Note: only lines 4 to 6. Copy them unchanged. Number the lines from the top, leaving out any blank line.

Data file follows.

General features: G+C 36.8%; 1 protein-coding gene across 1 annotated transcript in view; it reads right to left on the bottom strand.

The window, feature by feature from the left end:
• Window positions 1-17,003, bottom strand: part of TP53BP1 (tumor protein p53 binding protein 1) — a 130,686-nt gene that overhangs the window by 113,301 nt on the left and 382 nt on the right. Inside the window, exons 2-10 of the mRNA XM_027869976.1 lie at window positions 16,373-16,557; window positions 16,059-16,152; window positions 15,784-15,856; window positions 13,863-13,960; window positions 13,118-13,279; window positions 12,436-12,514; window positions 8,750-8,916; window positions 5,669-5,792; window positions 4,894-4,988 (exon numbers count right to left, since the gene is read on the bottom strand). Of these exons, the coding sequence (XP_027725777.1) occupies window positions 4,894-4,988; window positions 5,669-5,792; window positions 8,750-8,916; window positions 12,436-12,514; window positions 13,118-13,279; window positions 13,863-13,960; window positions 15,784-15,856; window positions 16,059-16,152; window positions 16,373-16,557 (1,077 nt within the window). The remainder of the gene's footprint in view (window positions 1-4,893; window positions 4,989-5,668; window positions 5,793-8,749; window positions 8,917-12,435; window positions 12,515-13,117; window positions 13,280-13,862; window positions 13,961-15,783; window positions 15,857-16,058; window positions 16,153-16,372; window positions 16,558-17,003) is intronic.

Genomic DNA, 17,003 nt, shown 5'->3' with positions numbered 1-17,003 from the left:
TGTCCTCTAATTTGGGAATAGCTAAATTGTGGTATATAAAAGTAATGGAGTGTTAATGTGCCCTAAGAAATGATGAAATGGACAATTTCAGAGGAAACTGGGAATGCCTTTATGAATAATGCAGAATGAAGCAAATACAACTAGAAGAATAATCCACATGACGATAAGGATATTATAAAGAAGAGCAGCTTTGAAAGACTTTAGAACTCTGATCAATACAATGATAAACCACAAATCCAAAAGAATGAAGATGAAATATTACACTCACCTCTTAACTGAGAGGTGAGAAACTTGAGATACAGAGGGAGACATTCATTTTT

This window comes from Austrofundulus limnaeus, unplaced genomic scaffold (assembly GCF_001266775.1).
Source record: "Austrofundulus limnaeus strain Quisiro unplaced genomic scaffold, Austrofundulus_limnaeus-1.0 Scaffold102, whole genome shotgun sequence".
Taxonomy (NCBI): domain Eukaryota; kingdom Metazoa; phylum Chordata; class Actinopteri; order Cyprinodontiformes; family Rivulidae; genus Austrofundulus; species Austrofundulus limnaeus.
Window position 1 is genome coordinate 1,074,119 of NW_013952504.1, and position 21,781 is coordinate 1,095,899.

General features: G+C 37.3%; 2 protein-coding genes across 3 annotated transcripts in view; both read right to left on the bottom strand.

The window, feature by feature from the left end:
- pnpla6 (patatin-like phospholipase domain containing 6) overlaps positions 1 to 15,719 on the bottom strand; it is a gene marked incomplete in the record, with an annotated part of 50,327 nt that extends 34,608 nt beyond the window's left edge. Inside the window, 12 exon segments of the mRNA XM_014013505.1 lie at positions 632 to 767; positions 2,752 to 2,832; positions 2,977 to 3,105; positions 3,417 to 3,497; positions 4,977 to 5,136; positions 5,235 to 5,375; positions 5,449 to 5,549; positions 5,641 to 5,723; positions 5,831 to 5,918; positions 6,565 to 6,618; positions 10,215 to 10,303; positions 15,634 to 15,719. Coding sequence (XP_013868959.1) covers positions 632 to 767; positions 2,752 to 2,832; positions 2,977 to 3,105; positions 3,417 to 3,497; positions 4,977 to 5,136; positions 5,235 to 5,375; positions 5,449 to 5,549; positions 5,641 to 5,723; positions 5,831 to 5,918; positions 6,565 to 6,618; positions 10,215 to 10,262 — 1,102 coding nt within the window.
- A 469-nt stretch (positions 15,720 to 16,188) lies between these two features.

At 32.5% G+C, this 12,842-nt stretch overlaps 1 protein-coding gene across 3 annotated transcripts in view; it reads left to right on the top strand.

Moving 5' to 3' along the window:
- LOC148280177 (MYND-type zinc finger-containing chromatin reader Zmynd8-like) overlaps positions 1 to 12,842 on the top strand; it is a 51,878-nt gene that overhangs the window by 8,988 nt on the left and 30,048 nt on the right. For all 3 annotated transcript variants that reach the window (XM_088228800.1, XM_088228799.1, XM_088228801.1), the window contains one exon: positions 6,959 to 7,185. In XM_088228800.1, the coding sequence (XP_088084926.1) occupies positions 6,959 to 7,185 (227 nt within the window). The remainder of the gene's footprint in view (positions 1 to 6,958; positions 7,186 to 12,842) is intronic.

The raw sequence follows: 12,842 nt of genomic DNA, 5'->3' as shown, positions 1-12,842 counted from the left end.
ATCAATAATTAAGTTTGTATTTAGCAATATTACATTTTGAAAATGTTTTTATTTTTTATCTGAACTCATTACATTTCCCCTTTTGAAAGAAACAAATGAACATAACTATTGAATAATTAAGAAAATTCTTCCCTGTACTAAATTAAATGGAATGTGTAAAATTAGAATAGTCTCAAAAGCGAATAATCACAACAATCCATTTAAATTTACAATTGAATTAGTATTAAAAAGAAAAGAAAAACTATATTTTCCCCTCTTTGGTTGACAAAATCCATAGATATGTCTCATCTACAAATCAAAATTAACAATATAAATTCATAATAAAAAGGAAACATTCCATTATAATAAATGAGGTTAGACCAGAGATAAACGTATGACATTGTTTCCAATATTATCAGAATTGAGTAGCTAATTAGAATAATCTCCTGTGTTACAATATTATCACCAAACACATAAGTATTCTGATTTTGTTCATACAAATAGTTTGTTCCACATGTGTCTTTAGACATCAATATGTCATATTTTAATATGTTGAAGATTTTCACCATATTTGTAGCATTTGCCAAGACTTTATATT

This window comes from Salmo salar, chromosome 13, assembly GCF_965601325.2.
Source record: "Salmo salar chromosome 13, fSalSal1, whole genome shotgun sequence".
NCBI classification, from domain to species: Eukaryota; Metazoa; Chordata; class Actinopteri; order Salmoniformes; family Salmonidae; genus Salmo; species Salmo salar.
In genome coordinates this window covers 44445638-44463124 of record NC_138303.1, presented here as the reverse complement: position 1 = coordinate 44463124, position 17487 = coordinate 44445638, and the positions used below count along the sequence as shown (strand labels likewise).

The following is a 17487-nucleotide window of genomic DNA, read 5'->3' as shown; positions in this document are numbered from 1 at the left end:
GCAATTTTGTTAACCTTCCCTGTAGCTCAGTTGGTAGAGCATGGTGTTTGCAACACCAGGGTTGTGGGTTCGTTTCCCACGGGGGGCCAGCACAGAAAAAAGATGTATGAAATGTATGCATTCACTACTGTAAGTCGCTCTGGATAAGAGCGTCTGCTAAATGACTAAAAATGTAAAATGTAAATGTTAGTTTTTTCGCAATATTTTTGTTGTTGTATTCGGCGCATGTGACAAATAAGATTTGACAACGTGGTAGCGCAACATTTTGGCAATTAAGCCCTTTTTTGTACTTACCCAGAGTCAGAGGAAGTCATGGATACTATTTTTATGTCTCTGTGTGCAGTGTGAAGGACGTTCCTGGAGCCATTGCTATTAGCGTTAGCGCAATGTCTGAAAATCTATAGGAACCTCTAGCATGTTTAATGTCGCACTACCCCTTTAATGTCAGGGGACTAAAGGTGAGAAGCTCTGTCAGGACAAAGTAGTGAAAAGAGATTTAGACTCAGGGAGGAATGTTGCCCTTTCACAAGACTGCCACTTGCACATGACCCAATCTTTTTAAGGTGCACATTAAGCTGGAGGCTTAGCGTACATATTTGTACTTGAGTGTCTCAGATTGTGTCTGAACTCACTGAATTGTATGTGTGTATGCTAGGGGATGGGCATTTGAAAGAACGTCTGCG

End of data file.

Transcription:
Genomic DNA, 17,003 nt, shown 5'->3' with positions numbered 1-17,003 from the left:
TGTCCTCTAATTTGGGAATAGCTAAATTGTGGTATATAAAAGTAATGGAGTGTTAATGTGCCCTAAGAAATGATGAAATGGACAATTTCAGAGGAAACTGGGAATGCCTTTATGAATAATGCAGAATGAAGCAAATACAACTAGAAGAATAATCCACATGACGATAAGGATATTATAAAGAAGAGCAGCTTTGAAAGACTTTAGAACTCTGATCAATACAATGATAAACCACAAATCCAAAAGAATGAAGATGAAATATTACACTCACCTCTTAACTGAGAGGTGAGAAACTTGAGATACAGAGGGAGACATTCATTTTT

This window comes from Austrofundulus limnaeus, unplaced genomic scaffold (assembly GCF_001266775.1).